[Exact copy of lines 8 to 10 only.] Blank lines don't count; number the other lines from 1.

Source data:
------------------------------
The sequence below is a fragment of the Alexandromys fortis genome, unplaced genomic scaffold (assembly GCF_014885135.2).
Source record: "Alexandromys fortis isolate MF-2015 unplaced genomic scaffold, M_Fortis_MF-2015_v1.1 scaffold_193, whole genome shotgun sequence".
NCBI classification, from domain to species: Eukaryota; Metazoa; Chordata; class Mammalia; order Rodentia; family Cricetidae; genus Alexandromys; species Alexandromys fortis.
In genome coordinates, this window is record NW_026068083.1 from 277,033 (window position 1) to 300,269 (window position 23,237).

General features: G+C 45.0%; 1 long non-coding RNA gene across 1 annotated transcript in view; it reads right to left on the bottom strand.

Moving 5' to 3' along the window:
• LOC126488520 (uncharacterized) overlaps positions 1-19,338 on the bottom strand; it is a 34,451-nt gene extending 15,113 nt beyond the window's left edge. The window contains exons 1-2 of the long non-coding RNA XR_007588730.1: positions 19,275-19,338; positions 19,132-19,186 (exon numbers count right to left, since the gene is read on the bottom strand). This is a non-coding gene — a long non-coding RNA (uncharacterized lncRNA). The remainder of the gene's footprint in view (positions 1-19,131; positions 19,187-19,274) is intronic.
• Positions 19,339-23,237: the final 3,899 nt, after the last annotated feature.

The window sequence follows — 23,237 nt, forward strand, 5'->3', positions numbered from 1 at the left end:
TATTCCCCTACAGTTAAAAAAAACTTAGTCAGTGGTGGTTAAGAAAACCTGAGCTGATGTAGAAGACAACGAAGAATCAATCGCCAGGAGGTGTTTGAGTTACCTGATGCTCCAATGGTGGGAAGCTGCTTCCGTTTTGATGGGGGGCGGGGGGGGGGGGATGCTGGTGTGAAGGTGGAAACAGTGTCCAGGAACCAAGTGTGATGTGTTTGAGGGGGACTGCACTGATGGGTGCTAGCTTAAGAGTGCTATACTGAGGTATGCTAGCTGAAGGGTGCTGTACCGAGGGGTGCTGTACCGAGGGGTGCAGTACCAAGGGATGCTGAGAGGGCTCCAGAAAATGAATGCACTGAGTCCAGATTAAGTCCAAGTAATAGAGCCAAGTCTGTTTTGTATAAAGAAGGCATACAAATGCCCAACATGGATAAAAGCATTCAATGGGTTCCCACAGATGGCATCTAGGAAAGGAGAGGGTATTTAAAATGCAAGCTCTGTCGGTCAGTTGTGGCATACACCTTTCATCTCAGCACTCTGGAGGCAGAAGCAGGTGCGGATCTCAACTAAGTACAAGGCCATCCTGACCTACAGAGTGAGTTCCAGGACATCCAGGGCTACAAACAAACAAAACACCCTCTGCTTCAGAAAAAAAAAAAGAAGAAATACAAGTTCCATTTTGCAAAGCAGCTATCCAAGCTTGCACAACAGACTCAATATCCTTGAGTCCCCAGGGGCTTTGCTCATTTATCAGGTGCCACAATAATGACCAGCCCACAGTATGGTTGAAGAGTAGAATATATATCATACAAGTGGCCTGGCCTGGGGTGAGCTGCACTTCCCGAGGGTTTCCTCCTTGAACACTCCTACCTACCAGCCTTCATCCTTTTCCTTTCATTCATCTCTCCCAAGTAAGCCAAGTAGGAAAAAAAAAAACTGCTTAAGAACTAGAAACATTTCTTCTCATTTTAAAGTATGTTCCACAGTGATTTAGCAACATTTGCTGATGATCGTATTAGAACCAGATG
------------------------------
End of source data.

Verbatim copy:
• Positions 19,339-23,237: the final 3,899 nt, after the last annotated feature.

The window sequence follows — 23,237 nt, forward strand, 5'->3', positions numbered from 1 at the left end:
TATTCCCCTACAGTTAAAAAAAACTTAGTCAGTGGTGGTTAAGAAAACCTGAGCTGATGTAGAAGACAACGAAGAATCAATCGCCAGGAGGTGTTTGAGTTACCTGATGCTCCAATGGTGGGAAGCTGCTTCCGTTTTGATGGGGGGCGGGGGGGGGGGGATGCTGGTGTGAAGGTGGAAACAGTGTCCAGGAACCAAGTGTGATGTGTTTGAGGGGGACTGCACTGATGGGTGCTAGCTTAAGAGTGCTATACTGAGGTATGCTAGCTGAAGGGTGCTGTACCGAGGGGTGCTGTACCGAGGGGTGCAGTACCAAGGGATGCTGAGAGGGCTCCAGAAAATGAATGCACTGAGTCCAGATTAAGTCCAAGTAATAGAGCCAAGTCTGTTTTGTATAAAGAAGGCATACAAATGCCCAACATGGATAAAAGCATTCAATGGGTTCCCACAGATGGCATCTAGGAAAGGAGAGGGTATTTAAAATGCAAGCTCTGTCGGTCAGTTGTGGCATACACCTTTCATCTCAGCACTCTGGAGGCAGAAGCAGGTGCGGATCTCAACTAAGTACAAGGCCATCCTGACCTACAGAGTGAGTTCCAGGACATCCAGGGCTACAAACAAACAAAACACCCTCTGCTTCAGAAAAAAAAAAAGAAGAAATACAAGTTCCATTTTGCAAAGCAGCTATCCAAGCTTGCACAACAGACTCAATATCCTTGAGTCCCCAGGGGCTTTGCTCATTTATCAGGTGCCACAATAATGACCAGCCCACAGTATGGTTGAAGAGTAGAATATATATCATACAAGTGGCCTGGCCTGGGGTGAGCTGCACTTCCCGAGGGTTTCCTCCTTGAACACTCCTACCTACCAGCCTTCATCCTTTTCCTTTCATTCATCTCTCCCAAGTAAGCCAAGTAGGAAAAAAAAAAACTGCTTAAGAACTAGAAACATTTCTTCTCATTTTAAAGTATGTTCCACAGTGATTTAGCAACATTTGCTGATGATCGTATTAGAACCAGATG